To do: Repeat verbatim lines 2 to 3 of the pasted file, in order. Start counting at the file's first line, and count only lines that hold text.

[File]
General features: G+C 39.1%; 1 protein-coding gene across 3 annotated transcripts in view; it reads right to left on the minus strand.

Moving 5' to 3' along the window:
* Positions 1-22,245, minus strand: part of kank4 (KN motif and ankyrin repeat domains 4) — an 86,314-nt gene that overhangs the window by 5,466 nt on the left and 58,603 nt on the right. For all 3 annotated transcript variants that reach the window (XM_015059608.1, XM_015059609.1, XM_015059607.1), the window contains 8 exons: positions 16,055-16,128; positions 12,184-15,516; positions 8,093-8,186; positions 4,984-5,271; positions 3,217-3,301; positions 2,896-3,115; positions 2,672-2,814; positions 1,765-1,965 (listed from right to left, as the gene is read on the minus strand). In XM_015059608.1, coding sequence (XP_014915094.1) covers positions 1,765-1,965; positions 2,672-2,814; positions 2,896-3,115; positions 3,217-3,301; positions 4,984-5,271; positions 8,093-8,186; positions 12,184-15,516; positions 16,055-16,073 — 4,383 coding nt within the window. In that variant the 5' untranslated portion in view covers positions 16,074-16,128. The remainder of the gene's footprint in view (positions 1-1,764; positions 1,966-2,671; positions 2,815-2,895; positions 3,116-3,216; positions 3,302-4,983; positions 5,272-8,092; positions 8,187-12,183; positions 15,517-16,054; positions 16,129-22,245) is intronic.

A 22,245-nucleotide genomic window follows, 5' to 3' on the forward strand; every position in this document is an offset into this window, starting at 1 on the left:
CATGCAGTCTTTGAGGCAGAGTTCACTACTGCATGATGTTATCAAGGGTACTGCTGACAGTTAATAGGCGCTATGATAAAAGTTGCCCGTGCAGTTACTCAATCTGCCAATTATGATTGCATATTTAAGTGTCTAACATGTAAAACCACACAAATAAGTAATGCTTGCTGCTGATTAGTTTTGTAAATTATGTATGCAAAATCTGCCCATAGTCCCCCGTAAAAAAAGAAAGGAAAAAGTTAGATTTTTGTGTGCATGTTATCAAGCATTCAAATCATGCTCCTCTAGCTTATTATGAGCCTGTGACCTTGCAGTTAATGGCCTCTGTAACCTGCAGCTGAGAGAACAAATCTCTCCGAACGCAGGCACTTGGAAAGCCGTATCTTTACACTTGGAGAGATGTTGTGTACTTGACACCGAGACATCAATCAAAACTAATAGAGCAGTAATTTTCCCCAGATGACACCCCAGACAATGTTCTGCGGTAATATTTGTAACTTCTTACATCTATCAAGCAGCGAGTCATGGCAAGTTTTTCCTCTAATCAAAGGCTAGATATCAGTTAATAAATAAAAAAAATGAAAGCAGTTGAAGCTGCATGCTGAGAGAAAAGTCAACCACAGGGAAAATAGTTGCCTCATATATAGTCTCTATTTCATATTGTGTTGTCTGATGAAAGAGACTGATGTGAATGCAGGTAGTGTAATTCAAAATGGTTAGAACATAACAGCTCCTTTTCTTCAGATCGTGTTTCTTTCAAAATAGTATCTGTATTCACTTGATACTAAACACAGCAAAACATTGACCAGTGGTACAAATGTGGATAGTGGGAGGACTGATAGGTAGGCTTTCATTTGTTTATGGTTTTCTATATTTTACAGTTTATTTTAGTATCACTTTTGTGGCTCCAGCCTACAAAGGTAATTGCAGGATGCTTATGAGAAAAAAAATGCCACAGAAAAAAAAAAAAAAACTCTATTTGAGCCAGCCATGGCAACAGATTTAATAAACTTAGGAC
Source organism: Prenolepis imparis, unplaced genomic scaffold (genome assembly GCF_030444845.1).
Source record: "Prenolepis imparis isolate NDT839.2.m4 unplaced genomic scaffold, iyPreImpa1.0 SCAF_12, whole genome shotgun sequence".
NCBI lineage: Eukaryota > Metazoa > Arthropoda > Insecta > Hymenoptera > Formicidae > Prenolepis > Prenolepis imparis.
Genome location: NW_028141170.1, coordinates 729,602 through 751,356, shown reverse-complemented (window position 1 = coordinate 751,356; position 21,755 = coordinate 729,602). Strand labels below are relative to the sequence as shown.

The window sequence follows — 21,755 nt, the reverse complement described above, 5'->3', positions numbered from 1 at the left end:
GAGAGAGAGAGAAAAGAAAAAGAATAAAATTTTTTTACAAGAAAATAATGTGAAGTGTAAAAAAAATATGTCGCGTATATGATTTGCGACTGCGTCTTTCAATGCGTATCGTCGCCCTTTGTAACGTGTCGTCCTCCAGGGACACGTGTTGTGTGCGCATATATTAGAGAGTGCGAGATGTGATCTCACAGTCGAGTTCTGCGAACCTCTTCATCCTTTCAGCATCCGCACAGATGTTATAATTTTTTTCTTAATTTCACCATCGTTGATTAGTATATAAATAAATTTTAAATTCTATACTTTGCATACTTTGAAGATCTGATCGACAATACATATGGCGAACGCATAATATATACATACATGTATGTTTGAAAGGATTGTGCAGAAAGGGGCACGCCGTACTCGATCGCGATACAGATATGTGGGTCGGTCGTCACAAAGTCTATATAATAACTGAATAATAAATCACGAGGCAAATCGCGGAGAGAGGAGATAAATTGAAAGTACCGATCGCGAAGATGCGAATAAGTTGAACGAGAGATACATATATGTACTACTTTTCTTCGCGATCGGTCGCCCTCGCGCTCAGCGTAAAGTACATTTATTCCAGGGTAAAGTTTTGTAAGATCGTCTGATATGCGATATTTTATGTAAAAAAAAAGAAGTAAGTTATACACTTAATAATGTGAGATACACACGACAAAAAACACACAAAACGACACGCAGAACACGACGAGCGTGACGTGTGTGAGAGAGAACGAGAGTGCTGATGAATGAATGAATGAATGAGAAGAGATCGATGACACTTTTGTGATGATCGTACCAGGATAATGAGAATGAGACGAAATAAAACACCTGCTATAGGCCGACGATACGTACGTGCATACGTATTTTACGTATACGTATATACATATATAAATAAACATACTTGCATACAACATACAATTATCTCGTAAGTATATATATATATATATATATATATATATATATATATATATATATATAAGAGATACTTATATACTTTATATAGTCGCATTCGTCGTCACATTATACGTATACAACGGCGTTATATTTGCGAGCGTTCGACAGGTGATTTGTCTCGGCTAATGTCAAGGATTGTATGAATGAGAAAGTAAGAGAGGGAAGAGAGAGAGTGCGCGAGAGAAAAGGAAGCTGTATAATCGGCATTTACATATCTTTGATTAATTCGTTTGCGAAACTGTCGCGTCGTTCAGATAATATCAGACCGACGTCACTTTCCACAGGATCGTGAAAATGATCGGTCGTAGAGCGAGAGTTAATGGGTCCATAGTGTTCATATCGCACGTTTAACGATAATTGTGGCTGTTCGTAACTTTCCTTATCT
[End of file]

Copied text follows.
Moving 5' to 3' along the window:
* Positions 1-22,245, minus strand: part of kank4 (KN motif and ankyrin repeat domains 4) — an 86,314-nt gene that overhangs the window by 5,466 nt on the left and 58,603 nt on the right. For all 3 annotated transcript variants that reach the window (XM_015059608.1, XM_015059609.1, XM_015059607.1), the window contains 8 exons: positions 16,055-16,128; positions 12,184-15,516; positions 8,093-8,186; positions 4,984-5,271; positions 3,217-3,301; positions 2,896-3,115; positions 2,672-2,814; positions 1,765-1,965 (listed from right to left, as the gene is read on the minus strand). In XM_015059608.1, coding sequence (XP_014915094.1) covers positions 1,765-1,965; positions 2,672-2,814; positions 2,896-3,115; positions 3,217-3,301; positions 4,984-5,271; positions 8,093-8,186; positions 12,184-15,516; positions 16,055-16,073 — 4,383 coding nt within the window. In that variant the 5' untranslated portion in view covers positions 16,074-16,128. The remainder of the gene's footprint in view (positions 1-1,764; positions 1,966-2,671; positions 2,815-2,895; positions 3,116-3,216; positions 3,302-4,983; positions 5,272-8,092; positions 8,187-12,183; positions 15,517-16,054; positions 16,129-22,245) is intronic.